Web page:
For Immediate Release: Thursday, September 23, 2010
Contact: Phoebe Silag or Karen Conner, firstname.lastname@example.org 202-775-8810
Unemployment in the United States is not structural, a new Economic Policy Institute report explains. The paper, Reasons for Skepticism about Structural Unemployment: Examining the Demand-Side Evidence, by EPI researchers Lawrence Mishel and Heidi Shierholz, critiques a narrative that has emerged among some economists and economic journalists—that workers are unemployed because they lack the necessary skills for the jobs that are available, or because they do not live in places where jobs are available. Evidence for this perspective is scarce, though, and Mishel and Shierholz review available indicators on employer hiring and make clear that unemployment is high because there simply are not enough jobs.
Throughout the current recovery, which began in June 2009, the number of job seekers has been much higher than the number of job openings—in the summer of 2009, there were six unemployed workers for every job opening, and the current ratio is roughly five to one. The ratio of job seekers to job openings is roughly double what it was during the worst months of the early 2000s recession. Moreover, the 32 million jobs openings in the first twelve months of this recovery are 10 million short of the openings in the prior recovery, which was also a “jobless” recovery. Additionally, the shortfall in job openings is occurring in every sector other than mining and is not just confined to specific industries, like construction.
An analysis of the ratio of hires per job opening provides further evidence that employers are able to find adequately-skilled workers. The ratio of hires to openings has averaged 1.7 during this recovery, higher than the 1.5 hires per job opening during the last recovery.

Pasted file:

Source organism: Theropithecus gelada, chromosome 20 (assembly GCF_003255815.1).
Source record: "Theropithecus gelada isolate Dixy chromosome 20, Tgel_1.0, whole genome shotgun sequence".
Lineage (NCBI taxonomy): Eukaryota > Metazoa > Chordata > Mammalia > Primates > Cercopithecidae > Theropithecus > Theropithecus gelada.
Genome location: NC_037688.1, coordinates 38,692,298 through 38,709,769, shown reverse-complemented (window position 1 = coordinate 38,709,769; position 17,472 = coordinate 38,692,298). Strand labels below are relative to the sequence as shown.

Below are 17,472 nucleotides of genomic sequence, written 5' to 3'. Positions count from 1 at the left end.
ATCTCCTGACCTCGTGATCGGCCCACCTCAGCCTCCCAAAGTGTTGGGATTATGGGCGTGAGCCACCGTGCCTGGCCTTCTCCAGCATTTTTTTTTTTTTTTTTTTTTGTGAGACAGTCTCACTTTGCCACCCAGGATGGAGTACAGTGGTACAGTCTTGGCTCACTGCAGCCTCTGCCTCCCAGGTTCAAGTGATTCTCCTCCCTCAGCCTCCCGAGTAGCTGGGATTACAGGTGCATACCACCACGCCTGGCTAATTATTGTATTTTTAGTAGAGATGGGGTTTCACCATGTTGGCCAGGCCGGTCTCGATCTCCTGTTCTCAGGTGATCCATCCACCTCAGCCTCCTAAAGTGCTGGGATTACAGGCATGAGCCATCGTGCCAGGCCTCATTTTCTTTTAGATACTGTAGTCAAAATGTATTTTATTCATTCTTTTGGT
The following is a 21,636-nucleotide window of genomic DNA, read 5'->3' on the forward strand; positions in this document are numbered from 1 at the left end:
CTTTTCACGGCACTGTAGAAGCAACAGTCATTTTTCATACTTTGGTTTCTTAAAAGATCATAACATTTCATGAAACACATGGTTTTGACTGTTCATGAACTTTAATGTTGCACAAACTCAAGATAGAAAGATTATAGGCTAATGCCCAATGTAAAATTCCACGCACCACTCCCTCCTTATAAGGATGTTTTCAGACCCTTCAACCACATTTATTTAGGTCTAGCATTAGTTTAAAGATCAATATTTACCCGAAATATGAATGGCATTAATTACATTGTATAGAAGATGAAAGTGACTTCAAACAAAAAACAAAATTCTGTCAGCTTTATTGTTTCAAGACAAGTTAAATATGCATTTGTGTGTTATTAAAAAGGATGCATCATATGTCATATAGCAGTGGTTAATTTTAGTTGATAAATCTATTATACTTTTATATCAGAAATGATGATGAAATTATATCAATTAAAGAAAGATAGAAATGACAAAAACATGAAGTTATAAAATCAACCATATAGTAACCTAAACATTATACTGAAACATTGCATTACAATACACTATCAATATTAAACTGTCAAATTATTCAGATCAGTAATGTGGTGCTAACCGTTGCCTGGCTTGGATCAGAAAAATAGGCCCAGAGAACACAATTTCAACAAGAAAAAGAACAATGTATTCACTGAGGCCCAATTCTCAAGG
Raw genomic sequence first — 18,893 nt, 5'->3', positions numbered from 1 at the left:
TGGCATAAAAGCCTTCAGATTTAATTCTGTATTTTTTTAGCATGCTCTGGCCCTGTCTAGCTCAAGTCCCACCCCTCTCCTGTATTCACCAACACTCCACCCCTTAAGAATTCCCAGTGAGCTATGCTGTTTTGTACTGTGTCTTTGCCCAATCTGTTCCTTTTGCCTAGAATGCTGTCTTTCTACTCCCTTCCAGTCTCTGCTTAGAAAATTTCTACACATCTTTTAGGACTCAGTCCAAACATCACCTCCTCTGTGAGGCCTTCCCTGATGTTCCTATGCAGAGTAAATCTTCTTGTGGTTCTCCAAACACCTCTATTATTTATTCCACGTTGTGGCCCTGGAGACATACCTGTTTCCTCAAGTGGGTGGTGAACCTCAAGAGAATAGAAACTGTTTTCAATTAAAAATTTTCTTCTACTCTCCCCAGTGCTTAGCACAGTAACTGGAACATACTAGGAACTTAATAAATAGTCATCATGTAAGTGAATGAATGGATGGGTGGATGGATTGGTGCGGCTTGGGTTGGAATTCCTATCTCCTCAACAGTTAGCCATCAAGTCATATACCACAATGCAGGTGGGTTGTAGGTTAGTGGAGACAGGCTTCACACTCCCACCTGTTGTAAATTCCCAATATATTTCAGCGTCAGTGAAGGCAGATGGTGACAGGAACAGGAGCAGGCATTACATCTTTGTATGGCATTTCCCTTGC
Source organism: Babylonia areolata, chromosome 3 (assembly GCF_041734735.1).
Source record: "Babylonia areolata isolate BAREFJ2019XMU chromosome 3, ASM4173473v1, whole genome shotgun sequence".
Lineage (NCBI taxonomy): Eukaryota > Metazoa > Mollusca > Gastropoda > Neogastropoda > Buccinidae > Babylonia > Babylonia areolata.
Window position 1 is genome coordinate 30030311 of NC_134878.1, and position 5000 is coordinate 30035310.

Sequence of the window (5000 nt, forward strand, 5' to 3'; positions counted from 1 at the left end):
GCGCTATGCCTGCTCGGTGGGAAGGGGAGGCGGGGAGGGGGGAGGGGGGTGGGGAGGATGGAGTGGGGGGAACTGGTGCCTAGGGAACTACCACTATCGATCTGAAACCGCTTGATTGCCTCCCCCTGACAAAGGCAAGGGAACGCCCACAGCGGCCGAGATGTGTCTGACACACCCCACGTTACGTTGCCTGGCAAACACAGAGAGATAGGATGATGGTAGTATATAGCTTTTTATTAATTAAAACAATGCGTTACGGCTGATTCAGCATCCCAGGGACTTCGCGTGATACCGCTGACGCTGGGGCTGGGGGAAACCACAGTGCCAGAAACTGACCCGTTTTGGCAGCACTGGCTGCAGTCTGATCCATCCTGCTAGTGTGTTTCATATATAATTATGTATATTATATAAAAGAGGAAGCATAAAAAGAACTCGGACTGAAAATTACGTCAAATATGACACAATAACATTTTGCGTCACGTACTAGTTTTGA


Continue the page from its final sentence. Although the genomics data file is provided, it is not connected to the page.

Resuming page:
Finally, though there is a sharp disparity in unemployment rates among states, the problem is not a lack of geographic mobility. Though 11 states had an unemployment rate of less than 7% in June, those states account for only 7% of the adult population of the U.S. If the 14.6 million unemployed workers nationwide relocated to those 11 states, they would double the labor force in them.
The unemployment crisis the country is experiencing is not a structural one. In fact, a structural argument suggests that the solution to severe unemployment rests with workers, who simply need to gain new skills or move to new locations, rather than with federal policymakers. The fact is that the languishing economic recovery calls for aggressive fiscal and monetary policies to address the scarcity of job openings that every group of workers is experiencing, regardless of education, sector, occupation and location.